A Brief History
Since its founding in 1973, Yeshiva University Museum's changing exhibits have celebrated the culturally diverse intellectual and artistic achievements of over 3,000 years of Jewish experience. The Museum provides a window into Jewish culture throughout the world and throughout history in its acclaimed multi-disciplinary exhibitions and award-winning publications. Renowned scholars and expert curators provide unique skills that weave together art, artifact, and text to create innovative exhibits. These comprehensive historical exhibitions reveal the panoramic landscape of Jewish cultural life in communities the world over from Germany to Ethiopia, from Turkey to Morocco, from Birobidjan to Dubrovnik, and from Israel to the United States. By educating audiences of all ages with dynamic interpretations of Jewish life, past and present, along with wide-ranging cultural offerings and programs, the Museum attracts young and old, Jewish and non-Jewish audiences.

Yeshiva University Museum presents exhibitions with an interdisciplinary focus that reflect the diversity of the Museum's collection of more than 6,500 artifacts. "Our primary focus is the interpretation of Jewish history from a multi-disciplinary perspective, and we produce two types of exhibitions, usually shown concurrently," explains director Sylvia A. Herskowitz. "One exhibit examines a Jewish community or historic event; the other features emerging or established contemporary artists."

As a resource for scholarly research, Yeshiva University Museum's displays of contemporary Jewish art provide unique opportunities for artists, historians, collectors, and ethnographers to examine and compare objects, ideas, and techniques. These shows also provide the public with an exciting up-to-date survey of art currently being created by Jewish artists throughout the world. The Museum regularly draws on Yeshiva University's special expertise in many significant areas of Jewish history.

As a founding member of the Council of American Jewish Museums, Yeshiva University Museum has taken a leading role to develop conservation and preservation techniques for Jewish museums. The Museum collects and preserves an incredible range of objects that reflect Jewish culture: ceremonial objects, fine and folk art, textiles, rare books, manuscripts, photographs, ethnographic material, and ephemera.

Highlights of the Museum's collection of over 6,500 objects include: an illuminated manuscript from 1478 recording the Simon of Trent blood libel trial; ritual objects and textiles; ceremonial and domestic textiles, clothing, and accessories from around the world; architectural models of historical synagogues, commissioned to mark the Museum's inaugural exhibition in 1973; Thomas Jefferson's 1818 letter affirming religious freedom and denouncing anti-Semitism; and paintings, graphics, sculpture, and early Twentieth century works of art by Israeli, European, and American artists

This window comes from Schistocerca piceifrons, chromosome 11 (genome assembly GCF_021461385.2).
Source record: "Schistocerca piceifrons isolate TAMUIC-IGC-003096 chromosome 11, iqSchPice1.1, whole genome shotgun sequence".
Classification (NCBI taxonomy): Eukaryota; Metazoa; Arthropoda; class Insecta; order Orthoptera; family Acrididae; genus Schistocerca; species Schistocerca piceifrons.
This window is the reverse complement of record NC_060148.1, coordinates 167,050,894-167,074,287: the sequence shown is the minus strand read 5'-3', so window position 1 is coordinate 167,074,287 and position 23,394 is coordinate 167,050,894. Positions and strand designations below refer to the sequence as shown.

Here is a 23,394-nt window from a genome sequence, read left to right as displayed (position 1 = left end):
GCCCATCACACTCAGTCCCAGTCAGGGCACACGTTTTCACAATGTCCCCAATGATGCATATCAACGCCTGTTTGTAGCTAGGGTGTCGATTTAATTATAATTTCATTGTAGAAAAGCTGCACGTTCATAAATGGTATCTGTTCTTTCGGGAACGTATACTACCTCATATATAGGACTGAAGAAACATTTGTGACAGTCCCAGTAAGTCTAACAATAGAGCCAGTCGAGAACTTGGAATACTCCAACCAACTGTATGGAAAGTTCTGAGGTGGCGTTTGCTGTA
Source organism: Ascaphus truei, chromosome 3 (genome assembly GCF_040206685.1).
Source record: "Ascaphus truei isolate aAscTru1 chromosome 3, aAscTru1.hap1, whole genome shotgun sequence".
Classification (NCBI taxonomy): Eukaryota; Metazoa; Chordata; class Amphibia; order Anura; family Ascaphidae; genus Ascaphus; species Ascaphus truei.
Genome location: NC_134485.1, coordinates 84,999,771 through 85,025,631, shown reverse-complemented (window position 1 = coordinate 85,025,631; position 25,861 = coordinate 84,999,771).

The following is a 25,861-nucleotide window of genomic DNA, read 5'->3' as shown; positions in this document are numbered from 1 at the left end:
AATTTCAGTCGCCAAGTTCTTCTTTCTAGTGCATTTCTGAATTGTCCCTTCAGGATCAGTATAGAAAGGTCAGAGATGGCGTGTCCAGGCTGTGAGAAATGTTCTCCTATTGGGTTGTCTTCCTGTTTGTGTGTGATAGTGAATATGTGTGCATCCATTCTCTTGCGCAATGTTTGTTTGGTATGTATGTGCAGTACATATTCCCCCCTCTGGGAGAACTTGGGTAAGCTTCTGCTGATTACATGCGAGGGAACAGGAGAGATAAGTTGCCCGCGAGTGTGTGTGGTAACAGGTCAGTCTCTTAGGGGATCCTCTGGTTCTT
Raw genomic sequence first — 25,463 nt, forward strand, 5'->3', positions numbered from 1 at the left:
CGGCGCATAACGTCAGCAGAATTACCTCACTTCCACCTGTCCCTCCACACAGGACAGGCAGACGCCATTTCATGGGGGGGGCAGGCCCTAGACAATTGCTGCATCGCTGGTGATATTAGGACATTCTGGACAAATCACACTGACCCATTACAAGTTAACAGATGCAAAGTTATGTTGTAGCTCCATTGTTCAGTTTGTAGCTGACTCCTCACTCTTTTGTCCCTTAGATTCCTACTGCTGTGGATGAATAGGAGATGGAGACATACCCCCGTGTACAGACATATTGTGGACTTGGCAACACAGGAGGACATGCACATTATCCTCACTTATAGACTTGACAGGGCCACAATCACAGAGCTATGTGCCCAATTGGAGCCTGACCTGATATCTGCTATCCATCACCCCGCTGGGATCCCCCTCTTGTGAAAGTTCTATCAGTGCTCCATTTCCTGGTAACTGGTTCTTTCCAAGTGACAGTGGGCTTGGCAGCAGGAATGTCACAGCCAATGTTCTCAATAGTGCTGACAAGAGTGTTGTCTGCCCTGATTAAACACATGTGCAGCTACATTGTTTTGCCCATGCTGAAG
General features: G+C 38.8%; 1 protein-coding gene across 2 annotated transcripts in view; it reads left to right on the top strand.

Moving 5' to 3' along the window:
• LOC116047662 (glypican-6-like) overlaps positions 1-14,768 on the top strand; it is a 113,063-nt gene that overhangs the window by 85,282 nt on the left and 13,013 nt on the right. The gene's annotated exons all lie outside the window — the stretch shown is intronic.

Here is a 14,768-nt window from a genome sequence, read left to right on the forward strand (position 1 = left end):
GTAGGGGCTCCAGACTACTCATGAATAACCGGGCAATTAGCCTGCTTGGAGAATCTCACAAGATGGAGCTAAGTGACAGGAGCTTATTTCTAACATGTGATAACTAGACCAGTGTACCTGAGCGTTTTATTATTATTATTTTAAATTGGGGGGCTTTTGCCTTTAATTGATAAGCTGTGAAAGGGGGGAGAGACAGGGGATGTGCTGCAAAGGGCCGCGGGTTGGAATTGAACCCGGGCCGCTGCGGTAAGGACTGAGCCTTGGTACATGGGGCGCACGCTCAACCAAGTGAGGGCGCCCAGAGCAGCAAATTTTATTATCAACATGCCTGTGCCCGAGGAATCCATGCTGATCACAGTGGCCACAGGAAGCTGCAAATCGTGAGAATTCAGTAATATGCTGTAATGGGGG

Yeshiva University Museum stimulates both the intellectual and creative imagination of its broad audiences by presenting a vast array of public programs, including craft workshops, lectures, concerts, and multi-lingual exhibition tours in English, Spanish, Russian, Yiddish and other foreign languages. Some programs are just for children, others are for adults only, and many provide an opportunity for family fun. All of these events are designed to inform and enhance the Jewish cultural connection.

Yeshiva University Museum's expert educational staff has developed nationally recognized outreach programs that include working with administrators and teachers in New York City public schools to provide young students with hands-on activities that supplement their school curricula. By undertaking an ongoing, year-round commitment to school-age children, the Museum addresses the needs of New York City's culturally diverse neighborhoods, as well as Jewish schools throughout the tri-state area. By hosting thousands of children annually from Jewish schools, private schools, and inner-city neighborhoods, the Museum continues to build bridges to the many different communities that are part of the American mosaic.

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